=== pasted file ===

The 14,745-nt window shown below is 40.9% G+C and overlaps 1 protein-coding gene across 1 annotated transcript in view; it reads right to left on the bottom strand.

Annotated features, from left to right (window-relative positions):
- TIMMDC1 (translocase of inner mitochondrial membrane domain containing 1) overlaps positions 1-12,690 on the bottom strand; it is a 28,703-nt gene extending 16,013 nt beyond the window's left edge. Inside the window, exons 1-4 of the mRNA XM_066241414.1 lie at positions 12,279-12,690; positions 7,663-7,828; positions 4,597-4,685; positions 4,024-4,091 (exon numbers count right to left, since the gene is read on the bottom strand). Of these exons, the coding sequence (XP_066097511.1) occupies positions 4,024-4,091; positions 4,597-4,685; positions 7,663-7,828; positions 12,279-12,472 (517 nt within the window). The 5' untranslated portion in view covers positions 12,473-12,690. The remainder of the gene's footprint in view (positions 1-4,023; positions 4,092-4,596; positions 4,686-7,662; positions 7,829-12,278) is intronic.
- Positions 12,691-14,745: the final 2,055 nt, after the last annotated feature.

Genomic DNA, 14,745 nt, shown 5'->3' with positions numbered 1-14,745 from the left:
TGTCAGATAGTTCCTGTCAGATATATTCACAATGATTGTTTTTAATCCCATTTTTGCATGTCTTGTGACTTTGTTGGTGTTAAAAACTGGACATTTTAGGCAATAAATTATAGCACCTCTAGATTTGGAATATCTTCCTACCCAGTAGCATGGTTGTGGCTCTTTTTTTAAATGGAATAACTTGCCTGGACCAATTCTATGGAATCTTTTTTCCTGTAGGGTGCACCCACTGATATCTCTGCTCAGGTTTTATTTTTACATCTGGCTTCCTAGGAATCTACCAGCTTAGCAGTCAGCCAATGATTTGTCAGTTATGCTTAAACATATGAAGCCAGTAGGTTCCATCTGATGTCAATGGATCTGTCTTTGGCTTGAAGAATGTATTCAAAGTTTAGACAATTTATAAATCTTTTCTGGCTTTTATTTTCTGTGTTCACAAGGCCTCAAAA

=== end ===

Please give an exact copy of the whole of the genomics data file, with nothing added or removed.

The 14,745-nt window shown below is 40.9% G+C and overlaps 1 protein-coding gene across 1 annotated transcript in view; it reads right to left on the bottom strand.

Annotated features, from left to right (window-relative positions):
- TIMMDC1 (translocase of inner mitochondrial membrane domain containing 1) overlaps positions 1-12,690 on the bottom strand; it is a 28,703-nt gene extending 16,013 nt beyond the window's left edge. Inside the window, exons 1-4 of the mRNA XM_066241414.1 lie at positions 12,279-12,690; positions 7,663-7,828; positions 4,597-4,685; positions 4,024-4,091 (exon numbers count right to left, since the gene is read on the bottom strand). Of these exons, the coding sequence (XP_066097511.1) occupies positions 4,024-4,091; positions 4,597-4,685; positions 7,663-7,828; positions 12,279-12,472 (517 nt within the window). The 5' untranslated portion in view covers positions 12,473-12,690. The remainder of the gene's footprint in view (positions 1-4,023; positions 4,092-4,596; positions 4,686-7,662; positions 7,829-12,278) is intronic.
- Positions 12,691-14,745: the final 2,055 nt, after the last annotated feature.

Genomic DNA, 14,745 nt, shown 5'->3' with positions numbered 1-14,745 from the left:
TGTCAGATAGTTCCTGTCAGATATATTCACAATGATTGTTTTTAATCCCATTTTTGCATGTCTTGTGACTTTGTTGGTGTTAAAAACTGGACATTTTAGGCAATAAATTATAGCACCTCTAGATTTGGAATATCTTCCTACCCAGTAGCATGGTTGTGGCTCTTTTTTTAAATGGAATAACTTGCCTGGACCAATTCTATGGAATCTTTTTTCCTGTAGGGTGCACCCACTGATATCTCTGCTCAGGTTTTATTTTTACATCTGGCTTCCTAGGAATCTACCAGCTTAGCAGTCAGCCAATGATTTGTCAGTTATGCTTAAACATATGAAGCCAGTAGGTTCCATCTGATGTCAATGGATCTGTCTTTGGCTTGAAGAATGTATTCAAAGTTTAGACAATTTATAAATCTTTTCTGGCTTTTATTTTCTGTGTTCACAAGGCCTCAAAA